If she presses “1,” we need to deactivate the alarm by introducing a call to a Lambda function. The function will update the Amazon DynamoDB alert’s active flag. We will do that with a block called “Invoke AWS Lambda function.” If she does not press “1,” we will progress in the logic of the alert system, calling her relatives.

A sample of the code for the Lambda function to associate to the Amazon Connect block can be found here.

What if grandma does not pick up the phone?

The Amazon Connect API used to make the outgoing calls does not provide us with any indication whether the call was answered or not. We will deactivate the alarm if she picks up the call and presses “1.” If she does not, we know we have to call her relatives. However, what if she doesn’t answer the call? How does the system know if the activation was real or a mistake?

We will set a flag in Amazon DynamoDB when grandma presses the button. The flag will be a parameter named CallActive set to “Y” in the alarm’s associate data within Amazon DynamoDB. The system logic will unfold based on that parameter’s value.

Let’s call her relatives.

After the initial call to grandma’s landline, unless she picks up the phone and presses “1,” the CallActive parameter will remain set to “Y,” unchanged. If “1” is pressed, the CallActive parameter will be set to “N.” See a possible example in the following figure:


We need to introduce a check to verify if the alarm is active or not after the initial call. If it is still active, proceed the call to the relatives. With AWS Step Functions, we can define a state machine that will execute those steps. The following is an example of a state machine definition that we can use:

When the state machine starts it will call the Lambda function to perform the initial call to grandma and update the Amazon DynamoDB table with an active alert (the parameter CallActive set to “Y).

In the second step, we wait for the call to occur with a wait condition. Logic is in the Amazon Connect contact flow where grandma can press “1” to deactivate the alarm. In the third step, a check is performed against the CallActive flag.

This link provides a possible Lambda function for the third step, in which the flag is checked and a call to relatives is made if appropriate. We need to create another contact flow for the call to relatives. We will use the “Play Prompt” block again with a speech, like: “Your relative has activated the alarm, please act accordingly.”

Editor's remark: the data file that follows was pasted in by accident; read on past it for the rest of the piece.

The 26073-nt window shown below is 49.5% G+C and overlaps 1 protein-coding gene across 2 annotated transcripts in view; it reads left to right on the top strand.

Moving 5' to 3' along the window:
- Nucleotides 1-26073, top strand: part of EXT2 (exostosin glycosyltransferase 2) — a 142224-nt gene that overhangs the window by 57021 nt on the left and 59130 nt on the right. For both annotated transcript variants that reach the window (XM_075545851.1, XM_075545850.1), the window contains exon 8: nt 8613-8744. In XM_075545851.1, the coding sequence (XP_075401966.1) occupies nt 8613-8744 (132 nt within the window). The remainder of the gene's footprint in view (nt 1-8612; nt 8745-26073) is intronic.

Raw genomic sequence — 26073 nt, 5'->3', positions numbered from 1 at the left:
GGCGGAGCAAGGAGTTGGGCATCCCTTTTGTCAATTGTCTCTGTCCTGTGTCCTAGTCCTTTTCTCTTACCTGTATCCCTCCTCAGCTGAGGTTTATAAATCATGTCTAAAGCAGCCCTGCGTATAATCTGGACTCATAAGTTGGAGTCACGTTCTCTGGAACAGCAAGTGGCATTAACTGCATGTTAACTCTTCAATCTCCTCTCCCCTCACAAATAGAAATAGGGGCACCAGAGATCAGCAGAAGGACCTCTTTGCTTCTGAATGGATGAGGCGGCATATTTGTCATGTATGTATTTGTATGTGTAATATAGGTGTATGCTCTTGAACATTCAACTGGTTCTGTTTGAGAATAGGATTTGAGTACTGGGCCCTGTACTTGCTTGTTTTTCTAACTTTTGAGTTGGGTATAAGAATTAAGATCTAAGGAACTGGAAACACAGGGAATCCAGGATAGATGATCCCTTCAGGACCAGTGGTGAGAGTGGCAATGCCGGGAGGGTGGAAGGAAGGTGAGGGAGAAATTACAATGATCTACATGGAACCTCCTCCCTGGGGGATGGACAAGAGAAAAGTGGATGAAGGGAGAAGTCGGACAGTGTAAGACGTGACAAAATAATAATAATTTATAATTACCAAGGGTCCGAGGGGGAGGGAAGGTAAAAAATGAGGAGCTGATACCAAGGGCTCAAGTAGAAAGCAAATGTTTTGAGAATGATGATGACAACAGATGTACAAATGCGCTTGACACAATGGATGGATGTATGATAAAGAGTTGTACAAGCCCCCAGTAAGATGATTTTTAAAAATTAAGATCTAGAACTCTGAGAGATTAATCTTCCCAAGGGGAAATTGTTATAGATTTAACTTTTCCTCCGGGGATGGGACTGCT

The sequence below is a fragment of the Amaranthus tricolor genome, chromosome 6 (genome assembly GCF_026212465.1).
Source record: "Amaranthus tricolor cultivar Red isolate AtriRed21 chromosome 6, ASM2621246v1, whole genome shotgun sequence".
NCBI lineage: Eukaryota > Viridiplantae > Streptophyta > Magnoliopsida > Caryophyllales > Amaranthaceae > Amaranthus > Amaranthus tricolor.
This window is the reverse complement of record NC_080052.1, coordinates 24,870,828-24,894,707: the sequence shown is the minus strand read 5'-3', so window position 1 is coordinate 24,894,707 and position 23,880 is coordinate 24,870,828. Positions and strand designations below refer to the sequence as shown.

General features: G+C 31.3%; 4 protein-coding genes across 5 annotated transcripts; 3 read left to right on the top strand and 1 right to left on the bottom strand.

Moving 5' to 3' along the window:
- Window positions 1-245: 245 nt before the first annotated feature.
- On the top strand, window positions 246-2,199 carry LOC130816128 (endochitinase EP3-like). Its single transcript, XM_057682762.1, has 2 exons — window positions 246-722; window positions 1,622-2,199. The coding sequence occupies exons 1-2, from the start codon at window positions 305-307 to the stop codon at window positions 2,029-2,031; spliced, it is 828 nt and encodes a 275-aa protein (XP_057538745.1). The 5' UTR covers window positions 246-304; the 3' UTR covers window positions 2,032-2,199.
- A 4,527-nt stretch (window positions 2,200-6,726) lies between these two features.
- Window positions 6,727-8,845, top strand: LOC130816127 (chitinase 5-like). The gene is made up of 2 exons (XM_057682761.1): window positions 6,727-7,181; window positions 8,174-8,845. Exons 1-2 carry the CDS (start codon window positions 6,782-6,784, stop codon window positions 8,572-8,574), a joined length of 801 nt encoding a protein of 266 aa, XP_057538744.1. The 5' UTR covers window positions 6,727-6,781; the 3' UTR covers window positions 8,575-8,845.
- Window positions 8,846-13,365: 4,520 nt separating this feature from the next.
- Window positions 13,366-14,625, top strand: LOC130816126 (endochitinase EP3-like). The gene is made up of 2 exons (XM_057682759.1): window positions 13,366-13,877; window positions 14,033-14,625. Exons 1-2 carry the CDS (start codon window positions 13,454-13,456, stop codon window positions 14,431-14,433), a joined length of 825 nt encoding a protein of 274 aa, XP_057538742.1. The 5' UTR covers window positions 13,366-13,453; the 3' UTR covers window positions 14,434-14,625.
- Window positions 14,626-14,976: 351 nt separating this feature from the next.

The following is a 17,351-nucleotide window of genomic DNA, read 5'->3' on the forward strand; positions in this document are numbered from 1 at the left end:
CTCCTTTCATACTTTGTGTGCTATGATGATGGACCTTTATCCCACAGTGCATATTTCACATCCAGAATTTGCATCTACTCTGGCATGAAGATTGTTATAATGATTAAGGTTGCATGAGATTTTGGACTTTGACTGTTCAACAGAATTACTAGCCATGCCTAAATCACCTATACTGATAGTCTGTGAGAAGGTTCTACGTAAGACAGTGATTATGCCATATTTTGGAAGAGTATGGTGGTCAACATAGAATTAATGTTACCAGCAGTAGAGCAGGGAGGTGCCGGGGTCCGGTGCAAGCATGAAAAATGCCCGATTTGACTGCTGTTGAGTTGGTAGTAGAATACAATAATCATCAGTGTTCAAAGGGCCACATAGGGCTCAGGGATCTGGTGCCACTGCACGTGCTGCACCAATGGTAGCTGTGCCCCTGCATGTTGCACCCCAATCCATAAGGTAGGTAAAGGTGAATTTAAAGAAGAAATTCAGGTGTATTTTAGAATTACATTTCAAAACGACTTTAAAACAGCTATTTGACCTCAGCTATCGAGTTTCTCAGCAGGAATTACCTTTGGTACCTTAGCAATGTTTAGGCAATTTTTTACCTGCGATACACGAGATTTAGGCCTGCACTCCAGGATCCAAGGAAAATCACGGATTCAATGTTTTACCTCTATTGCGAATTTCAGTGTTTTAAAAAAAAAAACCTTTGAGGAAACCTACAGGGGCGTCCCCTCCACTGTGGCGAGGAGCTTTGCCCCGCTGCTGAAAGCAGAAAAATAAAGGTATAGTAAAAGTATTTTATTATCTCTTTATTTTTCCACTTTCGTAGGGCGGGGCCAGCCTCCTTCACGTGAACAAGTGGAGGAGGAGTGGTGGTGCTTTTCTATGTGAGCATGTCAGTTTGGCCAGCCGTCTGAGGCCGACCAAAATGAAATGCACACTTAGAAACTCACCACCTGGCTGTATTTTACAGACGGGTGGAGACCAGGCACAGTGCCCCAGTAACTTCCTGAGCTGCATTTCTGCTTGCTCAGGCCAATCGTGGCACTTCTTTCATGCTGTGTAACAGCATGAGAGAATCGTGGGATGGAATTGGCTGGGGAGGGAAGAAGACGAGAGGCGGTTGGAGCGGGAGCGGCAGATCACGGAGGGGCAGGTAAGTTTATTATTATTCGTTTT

We can cycle over the state machine steps as many times as necessary. See the AWS Step Functions documentation, topic Iterating a Loop Using Lambda.

Connecting the AWS IoT button and Step Functions

The last stage of the project is to connect the AWS IoT button with the services we have described. So, when grandma clicks the button, the alarm system gets activated.

The AWS Step Functions state machine that we created will orchestrate the Lambda function call, the Amazon Connect interaction, and the entire alarm system. We need to start the AWS Step Function state machine when grandma clicks the button.

The AWS Lambda function that will kick off the state machine when grandma clicks the button is the StartExecution API action. To learn more, see the AWS Step Functions documentation on the Start Execution API, It should be a simple call using the Amazon Resource Name (ARN) of the state machine we have defined.

To finish and link the AWS IoT Button with this Lambda function, you must define a trigger for the Lambda function in the AWS Lambda console. The trigger must be the click of the AWS IoT button.

For more information on creating this type of trigger, see Creating a Lambda Rule in the AWS IoT documentation.

We have shown you how to build a system that will help many people (including my grandma) in different situations. We use a simple and open approach – click a button, start a set of AWS services, and use simple Python code. In the second phase of the project, we will attempt to provide a predictive prescription by creating a prediction model after we have enough data to train a model.

We hope this post was useful and helped you get started creating new services or applications with the AWS IoT button.

Check out some of my other blog posts on the AWS Public Sector Blog, including, “Creating a serverless GPS monitoring and alerting solution,” “Automating fall detection with AWS DeepLens,” “Using a serverless architecture to collect and prioritize citizen feedback,” and “Develop and extract value from open data.”